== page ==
SAR imagery applications are becoming routine, limited only by availability of data (see sidebar). The International Charter for Space and Major Disasters, recently organized by a consortium of space agencies to provide free satellite imagery in response to a disaster, has been activated 16 times since it began in November 2000. In 42 percent of the cases, the request was triggered by a flood or an oil spill, and in each of these events, SAR imagery was specifically requested.
Sea Ice Hazards. All-weather SAR imaging of the high-latitude seas provides information that is vital to minimizing the danger of sea ice to shipping and other maritime activities. Observing the edge of the ice pack as well as the position of icebergs with SAR imagery is becoming the accepted technique for monitoring this hazard. SAR is also a useful tool for tracking spring breakup of major rivers in northern regions (for example in the Yukon in Alaska and the Yellowstone in Montana). European and Canadian SAR imagery has been used to monitor the onset of breakup, ice runs, ice jams and flooding due to ice jams.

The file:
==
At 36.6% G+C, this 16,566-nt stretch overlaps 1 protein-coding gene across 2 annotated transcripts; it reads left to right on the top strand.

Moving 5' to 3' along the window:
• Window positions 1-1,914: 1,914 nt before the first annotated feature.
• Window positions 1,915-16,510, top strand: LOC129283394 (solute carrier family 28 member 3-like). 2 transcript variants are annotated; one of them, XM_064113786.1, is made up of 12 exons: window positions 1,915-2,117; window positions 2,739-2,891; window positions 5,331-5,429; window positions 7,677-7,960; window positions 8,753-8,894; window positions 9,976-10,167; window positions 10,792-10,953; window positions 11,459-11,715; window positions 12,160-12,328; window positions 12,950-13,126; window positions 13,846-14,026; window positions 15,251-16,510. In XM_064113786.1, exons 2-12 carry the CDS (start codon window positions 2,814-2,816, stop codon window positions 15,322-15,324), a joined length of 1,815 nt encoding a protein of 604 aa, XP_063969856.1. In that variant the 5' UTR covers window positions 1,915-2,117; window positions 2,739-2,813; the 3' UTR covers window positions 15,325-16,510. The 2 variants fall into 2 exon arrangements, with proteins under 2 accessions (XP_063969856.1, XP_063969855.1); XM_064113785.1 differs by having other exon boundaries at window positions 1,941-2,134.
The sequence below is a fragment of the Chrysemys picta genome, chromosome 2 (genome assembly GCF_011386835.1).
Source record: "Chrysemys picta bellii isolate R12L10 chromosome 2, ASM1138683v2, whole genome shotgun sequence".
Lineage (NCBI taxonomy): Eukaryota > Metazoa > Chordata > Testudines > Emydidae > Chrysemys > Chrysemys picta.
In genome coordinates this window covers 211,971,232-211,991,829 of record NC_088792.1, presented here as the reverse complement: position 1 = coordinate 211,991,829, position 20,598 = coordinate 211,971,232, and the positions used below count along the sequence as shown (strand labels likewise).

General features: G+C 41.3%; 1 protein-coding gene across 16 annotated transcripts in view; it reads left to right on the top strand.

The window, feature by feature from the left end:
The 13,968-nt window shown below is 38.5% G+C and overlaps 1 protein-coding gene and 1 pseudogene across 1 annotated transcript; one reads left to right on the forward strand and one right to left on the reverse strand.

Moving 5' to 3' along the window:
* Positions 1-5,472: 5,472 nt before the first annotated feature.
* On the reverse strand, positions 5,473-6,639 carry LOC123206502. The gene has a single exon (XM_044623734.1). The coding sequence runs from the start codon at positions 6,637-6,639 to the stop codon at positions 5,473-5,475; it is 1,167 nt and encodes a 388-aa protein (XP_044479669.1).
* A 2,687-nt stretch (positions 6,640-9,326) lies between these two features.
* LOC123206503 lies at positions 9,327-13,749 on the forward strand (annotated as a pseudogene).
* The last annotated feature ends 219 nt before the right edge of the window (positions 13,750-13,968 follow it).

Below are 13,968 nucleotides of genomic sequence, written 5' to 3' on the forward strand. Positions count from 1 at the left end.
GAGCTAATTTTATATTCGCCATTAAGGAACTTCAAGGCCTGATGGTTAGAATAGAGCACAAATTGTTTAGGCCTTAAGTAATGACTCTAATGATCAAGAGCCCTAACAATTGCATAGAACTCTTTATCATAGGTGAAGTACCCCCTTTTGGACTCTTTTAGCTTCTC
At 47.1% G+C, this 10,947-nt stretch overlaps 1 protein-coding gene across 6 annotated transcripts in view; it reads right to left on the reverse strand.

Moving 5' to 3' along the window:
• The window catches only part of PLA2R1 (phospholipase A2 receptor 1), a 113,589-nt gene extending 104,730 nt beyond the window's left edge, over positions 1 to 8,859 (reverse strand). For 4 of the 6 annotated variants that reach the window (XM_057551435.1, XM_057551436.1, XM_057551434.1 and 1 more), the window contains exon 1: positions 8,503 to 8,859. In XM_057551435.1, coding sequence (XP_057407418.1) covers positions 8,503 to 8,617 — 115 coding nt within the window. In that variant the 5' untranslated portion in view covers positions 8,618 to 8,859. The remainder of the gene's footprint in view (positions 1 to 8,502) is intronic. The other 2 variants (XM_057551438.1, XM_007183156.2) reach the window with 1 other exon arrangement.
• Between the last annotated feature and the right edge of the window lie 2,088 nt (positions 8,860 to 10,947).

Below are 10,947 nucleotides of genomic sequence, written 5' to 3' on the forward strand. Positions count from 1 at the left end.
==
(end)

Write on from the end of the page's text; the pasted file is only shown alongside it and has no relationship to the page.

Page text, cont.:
SAR-derived surface wind-speed image at 1-kilometer resolution from a RADARSAT-1 image taken Dec. 13, 2001, of the Gulf of Alaska near Kodiak Island. Color represents wind speed. Image courtesy of Frank Monaldo, the Johns Hopkins University Applied Physics Laboratory, and Christopher Wackerman, General Dynamics Advanced Information Systems. Click here to get more details and see a larger image.
Wind Tracking. The National Oceanic and Atmospheric Administration (NOAA) uses SAR in coastal regions to monitor strong wind events such as gap winds, downslope winds and barrier jets. SAR imaging is uniquely capable of measuring winds close to the coast and even in bays, rivers and lakes. The resulting data can be used to issue alerts for maritime traffic and low-flying aircraft.